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“It’s not a matter of if; it’s a matter of when.”

General Eugene Habiger, head of American strategic weapons until 1998, referring to the likelihood of a terrorist act in the United States involving a radiologic device.

Humans evolved in a universe where ionizing radiation is a fact of life. Yet for many it remains a mysterious force, deadly, unseen, and impossible to detect with our senses. Atomic energy and the atomic bomb loom large in a public psyche shaped by post-WWII geopolitics. For these reasons, public concern with atomic energy, nuclear waste, and the risk of nuclear terrorism probably exceeds that of any other agents. The world is filled with a variety of sources of ionizing radiation, and consequently, many experts consider the likelihood of a terrorist act involving nuclear material to be simply a matter of time. For decades, life on earth was threatened by the Cold War. In the post-September 11 world, the nuclear threat is more limited and ironically more unpredictable. This chapter provides a brief synopsis of the possible scenarios in which terrorists could use nuclear weapons or nuclear material (Table 29–1).

Table 29–1 Classification of Radiological Terror

The destructive potential of a nuclear weapon is enormous, encompassing explosive force, radiation, and extreme heat. The latter two are discussed in terms of medical management. An attack on a nuclear reactor would be more an issue of radioactive fallout rather than one of thermonuclear explosion. The detonation of a nuclear bomb is the most complicated event, both in scale of damage and in mechanisms of injury.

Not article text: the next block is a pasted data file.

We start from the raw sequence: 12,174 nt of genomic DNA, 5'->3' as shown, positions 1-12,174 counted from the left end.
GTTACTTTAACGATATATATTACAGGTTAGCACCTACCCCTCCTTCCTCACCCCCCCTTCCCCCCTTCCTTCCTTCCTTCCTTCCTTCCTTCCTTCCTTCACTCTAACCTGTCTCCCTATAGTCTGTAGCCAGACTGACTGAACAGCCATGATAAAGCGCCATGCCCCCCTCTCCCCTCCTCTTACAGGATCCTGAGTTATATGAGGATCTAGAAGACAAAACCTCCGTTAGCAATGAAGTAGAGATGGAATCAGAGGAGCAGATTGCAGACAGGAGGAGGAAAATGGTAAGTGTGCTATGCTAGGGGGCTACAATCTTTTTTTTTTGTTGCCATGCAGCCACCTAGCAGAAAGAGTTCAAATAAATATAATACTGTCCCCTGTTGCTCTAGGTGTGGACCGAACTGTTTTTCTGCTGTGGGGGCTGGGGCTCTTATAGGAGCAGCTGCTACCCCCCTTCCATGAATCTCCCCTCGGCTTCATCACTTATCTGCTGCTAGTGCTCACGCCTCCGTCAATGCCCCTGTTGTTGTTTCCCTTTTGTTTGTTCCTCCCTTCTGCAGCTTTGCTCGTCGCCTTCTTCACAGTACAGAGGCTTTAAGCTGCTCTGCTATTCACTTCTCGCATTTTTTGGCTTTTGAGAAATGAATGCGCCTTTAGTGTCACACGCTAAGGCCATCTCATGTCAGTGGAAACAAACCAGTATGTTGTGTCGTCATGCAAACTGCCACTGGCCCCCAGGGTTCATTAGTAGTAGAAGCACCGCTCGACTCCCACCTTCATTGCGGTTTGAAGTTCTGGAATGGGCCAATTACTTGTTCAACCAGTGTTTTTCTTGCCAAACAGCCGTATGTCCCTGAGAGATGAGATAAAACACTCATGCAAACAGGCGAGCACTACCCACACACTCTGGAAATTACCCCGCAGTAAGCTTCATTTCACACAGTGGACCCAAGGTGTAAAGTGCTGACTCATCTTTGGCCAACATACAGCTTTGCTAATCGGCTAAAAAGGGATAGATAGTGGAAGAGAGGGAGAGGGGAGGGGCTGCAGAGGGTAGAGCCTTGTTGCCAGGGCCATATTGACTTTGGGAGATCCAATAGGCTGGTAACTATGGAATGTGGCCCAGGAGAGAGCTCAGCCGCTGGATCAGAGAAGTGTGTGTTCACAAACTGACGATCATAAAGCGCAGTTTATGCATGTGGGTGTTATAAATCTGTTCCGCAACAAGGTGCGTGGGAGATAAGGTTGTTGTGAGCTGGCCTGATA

In the event of a nuclear bomb detonation, the energetics of impact are accounted for in the following ways: the blast itself accounts for roughly 50% of the released energy and occurs in the form of pressure waves. Heat (thermal radiation) and light account for 35% of the energy. This includes lower energy radiation such as infrared, visible, and ultraviolet light. Temperatures at sites closest to the blast reach over 20 million degrees Fahrenheit. It is the heat and light that give the classic feature of the flash followed by the mushrooming fireball. Ionizing radiation, in contrast, accounts for only 5% of the energy released by a nuclear weapon, primarily in the form of gamma ...

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